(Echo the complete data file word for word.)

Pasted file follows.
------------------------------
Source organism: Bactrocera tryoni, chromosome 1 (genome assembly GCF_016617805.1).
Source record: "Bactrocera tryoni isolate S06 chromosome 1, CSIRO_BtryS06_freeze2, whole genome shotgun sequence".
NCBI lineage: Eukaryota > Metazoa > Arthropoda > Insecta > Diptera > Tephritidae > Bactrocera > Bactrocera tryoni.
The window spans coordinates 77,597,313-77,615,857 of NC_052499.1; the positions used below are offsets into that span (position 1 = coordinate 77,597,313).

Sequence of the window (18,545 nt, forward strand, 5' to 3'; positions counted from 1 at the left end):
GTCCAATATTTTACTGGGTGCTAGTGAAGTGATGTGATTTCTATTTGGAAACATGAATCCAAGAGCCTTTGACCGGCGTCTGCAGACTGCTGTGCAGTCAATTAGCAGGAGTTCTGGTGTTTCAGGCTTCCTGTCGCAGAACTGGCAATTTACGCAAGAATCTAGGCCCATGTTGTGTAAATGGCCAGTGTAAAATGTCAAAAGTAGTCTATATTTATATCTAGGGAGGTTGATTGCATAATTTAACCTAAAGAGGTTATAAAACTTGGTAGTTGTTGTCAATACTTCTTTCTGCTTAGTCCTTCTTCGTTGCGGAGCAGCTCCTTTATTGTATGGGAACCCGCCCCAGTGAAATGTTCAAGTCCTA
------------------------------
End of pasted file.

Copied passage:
Source organism: Bactrocera tryoni, chromosome 1 (genome assembly GCF_016617805.1).
Source record: "Bactrocera tryoni isolate S06 chromosome 1, CSIRO_BtryS06_freeze2, whole genome shotgun sequence".
NCBI lineage: Eukaryota > Metazoa > Arthropoda > Insecta > Diptera > Tephritidae > Bactrocera > Bactrocera tryoni.
The window spans coordinates 77,597,313-77,615,857 of NC_052499.1; the positions used below are offsets into that span (position 1 = coordinate 77,597,313).

Sequence of the window (18,545 nt, forward strand, 5' to 3'; positions counted from 1 at the left end):
GTCCAATATTTTACTGGGTGCTAGTGAAGTGATGTGATTTCTATTTGGAAACATGAATCCAAGAGCCTTTGACCGGCGTCTGCAGACTGCTGTGCAGTCAATTAGCAGGAGTTCTGGTGTTTCAGGCTTCCTGTCGCAGAACTGGCAATTTACGCAAGAATCTAGGCCCATGTTGTGTAAATGGCCAGTGTAAAATGTCAAAAGTAGTCTATATTTATATCTAGGGAGGTTGATTGCATAATTTAACCTAAAGAGGTTATAAAACTTGGTAGTTGTTGTCAATACTTCTTTCTGCTTAGTCCTTCTTCGTTGCGGAGCAGCTCCTTTATTGTATGGGAACCCGCCCCAGTGAAATGTTCAAGTCCTA